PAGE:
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Thursday, June 16, 2011

The cricket jargon


So you aren't a die hard cricket fan and whenever you watch cricket or are coerced into watching it, you mute the television because you can't understand the language that the chaps are speaking in.
If the above statement made you think something like, “oh my God, that's my story”, then this list might help you in understanding the jargon of the game a little bit.

1. Phrase: rub of the green
meaning: extremely good fortune
not to be confused with: one of the three primary colours
usage: when a batsman survives a close LBW appeal or an almost run-out or a clear caught behind not given by the umpire, then the “rub of the green” is going his way.

2. Phrase:electrifying atmosphere
meaning: when the crowd's in a frenzy or when the roof is about to come off
not to be confused with: motion of electrons and protons
usage: whenever there's an India Pakistan game, or/and Ravi Shastri is the commentator, you say that the atmosphere is “absolutely electrifying”.

3. Phrase: to know where one's off-stump is
meaning: having the precise idea of the location of the stumps behind you
not to be confused with: the ordinary English phrases like “to know where you stand” or its even more stupid version “to know where your towel is”, courtesy The Hitchhiker's Guide to the Galaxy
usage: when a batsman leaves a good ball outside the off-stump, he knows where his off-stump is. Instead if he leaves, and the ball hits the stumps, he needs a training session with Gavaskar.

4. Phrase: long-hop
meaning: a ball that is pitched very short
not to be confused with: a form of walking
usage: when a slow, short-pitched delivery is bowled at a competent batsman, who duly dispatches it to the boundary, its called a long-hop. Albeit, if the batsman fails to connect, its called 'clever change of pace'.

5. Phrase: the heavy ball
meaning: a deceptively quick delivery
not to be confused with: using lead instead of leather in making the ball
usage
: whenever a lean, wiry frame delivers a ball whose speed on the speedgun sends the device in a tizzy, and the batsman in a frenzy, the bowler is said to have bowled the heavy ball.

6.
Phrase: to take guard
meaning: to mark the spot on the pitch where you keep you bat just prior to facing the bowler
not to be confused with: the duty of a Nepalese national
usage: when you see the batsman pointing two or three fingers at the umpire, not horizontally but vertically, he's taking his guard.

7. Phrase:to slog it out
meaning: to keep batting with concentration despite the hostilities of the weather or the opposition's fast bowlers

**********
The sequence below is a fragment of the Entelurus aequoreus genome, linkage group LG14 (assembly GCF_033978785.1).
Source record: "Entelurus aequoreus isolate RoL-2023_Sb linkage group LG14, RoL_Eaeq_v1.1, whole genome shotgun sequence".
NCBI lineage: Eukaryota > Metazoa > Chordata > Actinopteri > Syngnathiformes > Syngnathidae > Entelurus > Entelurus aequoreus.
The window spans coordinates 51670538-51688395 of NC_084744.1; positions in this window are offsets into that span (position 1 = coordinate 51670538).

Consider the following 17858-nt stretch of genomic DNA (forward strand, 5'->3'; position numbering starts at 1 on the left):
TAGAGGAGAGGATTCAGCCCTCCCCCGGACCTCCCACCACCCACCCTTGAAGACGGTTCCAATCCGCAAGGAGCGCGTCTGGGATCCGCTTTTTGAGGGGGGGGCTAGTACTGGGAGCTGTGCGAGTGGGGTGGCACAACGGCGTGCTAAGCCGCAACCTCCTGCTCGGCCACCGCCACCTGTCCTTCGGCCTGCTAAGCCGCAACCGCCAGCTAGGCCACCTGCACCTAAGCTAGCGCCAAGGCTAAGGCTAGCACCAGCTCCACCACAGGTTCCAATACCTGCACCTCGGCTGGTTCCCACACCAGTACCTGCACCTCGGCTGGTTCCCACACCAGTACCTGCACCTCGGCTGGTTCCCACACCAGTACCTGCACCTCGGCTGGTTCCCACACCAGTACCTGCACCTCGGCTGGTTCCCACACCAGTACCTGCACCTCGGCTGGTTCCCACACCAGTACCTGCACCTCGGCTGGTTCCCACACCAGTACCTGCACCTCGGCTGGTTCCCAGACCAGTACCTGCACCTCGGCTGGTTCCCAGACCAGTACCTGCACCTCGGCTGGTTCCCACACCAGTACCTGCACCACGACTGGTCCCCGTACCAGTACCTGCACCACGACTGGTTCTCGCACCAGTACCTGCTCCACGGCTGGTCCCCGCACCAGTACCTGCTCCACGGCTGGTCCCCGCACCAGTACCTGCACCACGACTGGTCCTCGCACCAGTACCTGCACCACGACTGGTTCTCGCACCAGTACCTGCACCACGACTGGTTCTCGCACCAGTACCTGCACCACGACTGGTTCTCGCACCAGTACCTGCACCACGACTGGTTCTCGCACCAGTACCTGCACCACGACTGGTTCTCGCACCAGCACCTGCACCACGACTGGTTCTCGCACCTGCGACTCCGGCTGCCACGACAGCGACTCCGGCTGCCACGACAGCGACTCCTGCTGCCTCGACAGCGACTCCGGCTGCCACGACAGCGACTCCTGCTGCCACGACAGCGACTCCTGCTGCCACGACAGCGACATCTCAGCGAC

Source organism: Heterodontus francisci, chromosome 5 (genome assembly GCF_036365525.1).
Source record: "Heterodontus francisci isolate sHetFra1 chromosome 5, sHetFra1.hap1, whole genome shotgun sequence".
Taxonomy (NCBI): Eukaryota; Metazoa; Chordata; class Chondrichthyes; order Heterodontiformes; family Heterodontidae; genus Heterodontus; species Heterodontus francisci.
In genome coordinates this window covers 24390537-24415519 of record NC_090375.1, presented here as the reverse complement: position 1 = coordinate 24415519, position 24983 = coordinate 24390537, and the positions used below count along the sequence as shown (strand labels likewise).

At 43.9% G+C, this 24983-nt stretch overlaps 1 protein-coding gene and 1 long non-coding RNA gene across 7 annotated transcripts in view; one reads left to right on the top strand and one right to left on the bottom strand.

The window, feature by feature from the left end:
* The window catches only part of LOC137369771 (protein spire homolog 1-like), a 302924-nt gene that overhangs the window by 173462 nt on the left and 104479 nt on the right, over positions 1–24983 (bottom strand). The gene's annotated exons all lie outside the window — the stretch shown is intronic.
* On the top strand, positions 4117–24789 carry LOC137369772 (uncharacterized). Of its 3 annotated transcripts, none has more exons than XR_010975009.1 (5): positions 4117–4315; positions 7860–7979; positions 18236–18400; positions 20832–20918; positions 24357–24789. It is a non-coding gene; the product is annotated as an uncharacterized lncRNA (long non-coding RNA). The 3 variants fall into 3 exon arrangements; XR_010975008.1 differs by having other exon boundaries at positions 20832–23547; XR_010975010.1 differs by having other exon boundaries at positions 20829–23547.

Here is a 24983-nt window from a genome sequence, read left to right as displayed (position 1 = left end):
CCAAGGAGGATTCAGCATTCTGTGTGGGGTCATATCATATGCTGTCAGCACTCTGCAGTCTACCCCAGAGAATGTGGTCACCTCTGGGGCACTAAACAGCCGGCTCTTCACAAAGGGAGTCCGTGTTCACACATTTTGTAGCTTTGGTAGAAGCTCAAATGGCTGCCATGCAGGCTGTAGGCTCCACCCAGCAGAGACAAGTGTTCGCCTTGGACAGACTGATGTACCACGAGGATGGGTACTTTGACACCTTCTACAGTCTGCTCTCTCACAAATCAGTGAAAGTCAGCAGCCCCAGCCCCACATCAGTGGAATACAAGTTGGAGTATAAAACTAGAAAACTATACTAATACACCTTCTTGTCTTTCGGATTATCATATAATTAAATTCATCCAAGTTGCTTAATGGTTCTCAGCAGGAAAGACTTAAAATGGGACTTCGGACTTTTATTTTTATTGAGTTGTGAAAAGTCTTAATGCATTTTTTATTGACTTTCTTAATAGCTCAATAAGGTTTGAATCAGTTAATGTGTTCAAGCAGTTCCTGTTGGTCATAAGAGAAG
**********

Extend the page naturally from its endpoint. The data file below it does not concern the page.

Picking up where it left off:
not to be confused with: slugs, slogging
usage
: when you see a batsman play out overs after overs, huffing and puffing without scoring, he's in fact slogging it out in the middle.

8. Phrase: to trouble the scorers

meaning
: to score runsnot to be confused with: vandalizing the guy who maintains the scoreboard
usage: when you get out without scoring, you haven't troubled the scorers. The more you trouble them, the better it is for you, and your team.

9. Phrase: to get off the mark
meaning: to score your first run(s)
not to be confused with:
carrying a paper marker with you while batting and giving it to your partner when he's on strike
usage: when a person is batting, there's a mark against his name on the scoreboard indicating that he's the batsman on strike. The moment he takes a single, the mark is transferred to his partner. If he takes a two, or any even no. of runs, its customary to alternate the mark between him and his partner so that it comes back to him after two, four or six shifts depending on the no. of runs scored.

10. Phrase: to
give charge to
meaning: to advance down the track
not to be confused with: motion of electrons and protons
usage: when you want to get to the pitch of the ball, generally to play a lofted shot, you give the bowler a charge, i.e. advance down the track

11
. Phrase: soft dismissal
meaning: to be caught of a ball that you didn't try to hit forcefully
not to be confused with: physical characteristics of substance
usage: when you are in hitting mood, and then suddenly decide to let one go, and play it with loose hands, and are subsequently caught, it's called a soft-dismissal.

3 comments:

  1. Very informative post buddy!!Keep up the good job!

    ReplyDelete
  2. interesting and informative... a beneficial post to all the cricket fans

    ReplyDelete